There is growing concern that China’s economy may face a slowdown because of speculative investments in local government financing vehicles and real estate. This type of crisis would mirror that which occurred in the U.S. in 2007-2008, with asset price declines in real estate leading to liquidity and solvency issues in overleveraged financial institutions, triggering a financial crisis. Although China’s financial leverage ratios are not as high as those in the U.S. preceding the crisis, and the Chinese government is often considered a backstop for the loan operations of the banking system, there is still good reason for this concern.
First, some of the shadow banking products are based on these loans to local government financing vehicles and real estate. Local government financing vehicles have been building infrastructure that has not been profitable. For example, ghost towns throughout China have been constructed without attracting residents or businesses. Some towns involve extravagant touches, mimicking New York City or Paris. Much of the borrowing carried out by local government financing vehicles, through trust loans, bond financing, or other financial mechanisms, is now recognized as being used to make payments on the existing debt. Real estate development is also increasingly risky in some places since there are recognized bubbles in several property markets, ensuring that the higher property prices rise, the harder property owners will fall on the downswing, especially if they have borrowed against the existing value of their property.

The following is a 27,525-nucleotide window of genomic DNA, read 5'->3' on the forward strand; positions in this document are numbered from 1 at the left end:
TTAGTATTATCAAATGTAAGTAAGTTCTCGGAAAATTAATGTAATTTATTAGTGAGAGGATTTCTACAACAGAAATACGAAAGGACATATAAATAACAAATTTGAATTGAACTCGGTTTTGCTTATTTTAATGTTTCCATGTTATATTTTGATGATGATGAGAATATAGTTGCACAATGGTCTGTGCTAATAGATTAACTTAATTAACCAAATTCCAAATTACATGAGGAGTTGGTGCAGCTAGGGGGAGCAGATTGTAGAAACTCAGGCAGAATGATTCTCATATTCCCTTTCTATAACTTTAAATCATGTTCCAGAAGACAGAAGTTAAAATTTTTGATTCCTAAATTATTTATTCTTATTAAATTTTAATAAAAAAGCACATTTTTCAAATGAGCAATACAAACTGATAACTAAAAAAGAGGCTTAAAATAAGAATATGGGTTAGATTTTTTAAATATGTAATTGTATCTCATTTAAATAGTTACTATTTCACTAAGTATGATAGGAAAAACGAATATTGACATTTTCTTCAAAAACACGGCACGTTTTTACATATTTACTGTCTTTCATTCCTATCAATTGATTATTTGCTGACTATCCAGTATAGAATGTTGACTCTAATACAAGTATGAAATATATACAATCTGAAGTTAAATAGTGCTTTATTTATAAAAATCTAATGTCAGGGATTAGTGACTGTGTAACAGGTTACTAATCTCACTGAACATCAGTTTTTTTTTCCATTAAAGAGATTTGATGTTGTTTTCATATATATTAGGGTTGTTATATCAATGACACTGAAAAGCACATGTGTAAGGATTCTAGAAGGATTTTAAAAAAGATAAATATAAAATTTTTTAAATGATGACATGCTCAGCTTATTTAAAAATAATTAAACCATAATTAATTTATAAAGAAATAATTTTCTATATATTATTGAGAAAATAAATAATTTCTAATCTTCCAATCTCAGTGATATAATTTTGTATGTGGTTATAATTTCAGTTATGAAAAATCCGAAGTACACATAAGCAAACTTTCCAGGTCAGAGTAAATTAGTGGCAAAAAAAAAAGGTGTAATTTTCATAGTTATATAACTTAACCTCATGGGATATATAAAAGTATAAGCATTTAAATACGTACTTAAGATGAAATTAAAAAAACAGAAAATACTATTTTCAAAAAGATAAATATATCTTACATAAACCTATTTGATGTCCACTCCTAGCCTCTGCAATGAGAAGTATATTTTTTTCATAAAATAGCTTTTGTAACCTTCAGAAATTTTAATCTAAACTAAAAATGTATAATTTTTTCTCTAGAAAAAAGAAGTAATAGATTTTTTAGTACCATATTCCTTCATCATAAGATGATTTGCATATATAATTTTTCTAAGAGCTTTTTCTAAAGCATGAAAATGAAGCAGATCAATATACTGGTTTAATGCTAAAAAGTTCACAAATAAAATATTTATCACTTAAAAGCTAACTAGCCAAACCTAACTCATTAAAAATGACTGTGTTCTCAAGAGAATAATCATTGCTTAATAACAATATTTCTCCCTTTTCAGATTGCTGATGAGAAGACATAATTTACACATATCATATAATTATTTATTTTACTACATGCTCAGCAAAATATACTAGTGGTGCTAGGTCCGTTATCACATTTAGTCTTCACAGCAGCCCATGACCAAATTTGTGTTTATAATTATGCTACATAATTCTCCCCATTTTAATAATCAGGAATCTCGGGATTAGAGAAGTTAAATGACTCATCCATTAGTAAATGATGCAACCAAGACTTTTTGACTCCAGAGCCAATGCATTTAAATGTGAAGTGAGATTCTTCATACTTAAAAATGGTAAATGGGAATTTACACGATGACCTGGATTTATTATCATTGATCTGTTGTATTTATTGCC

Second, the shadow banking products are interconnected in a way that is not transparent, so that financial failures in one area of the financial economy may bring down other sectors as well. For example, credit guarantee companies have guaranteed the loans of other companies, and have themselves lent to companies, often creating complex webs of interconnectedness. Failure of one company in the web has in the past threatened the entire chain of connected firms and has required government intervention. In another example, the underlying loans for non-standard debt assets of wealth management products sold by banks to individual customers are often based on trust loans, entrusted loans, or bankers’ acceptance bills, which have been extended to risky borrowers like the real estate developers mentioned above. Individual customers bear the risk if these income streams dry up, as the regulatory authorities have declared that the government will not be held responsible. Many other instances of interconnectedness exist, but the bottom line is that holders of shadow banking assets are not safe from a potential crisis.
To illustrate the mounting risk in a slightly more formal way, I use a concept that I refer to as the “speculative spread.” This spread shows the difference between components of the asset and liability side of the financial sector. Although I have phrased and applied this relationship somewhat differently to Europe and the United States, the basic idea is that if the relationship between shadow banking (speculative finance) and financial deepening (real finance) gets too far out of whack in the wrong direction, the financial economy becomes unstable.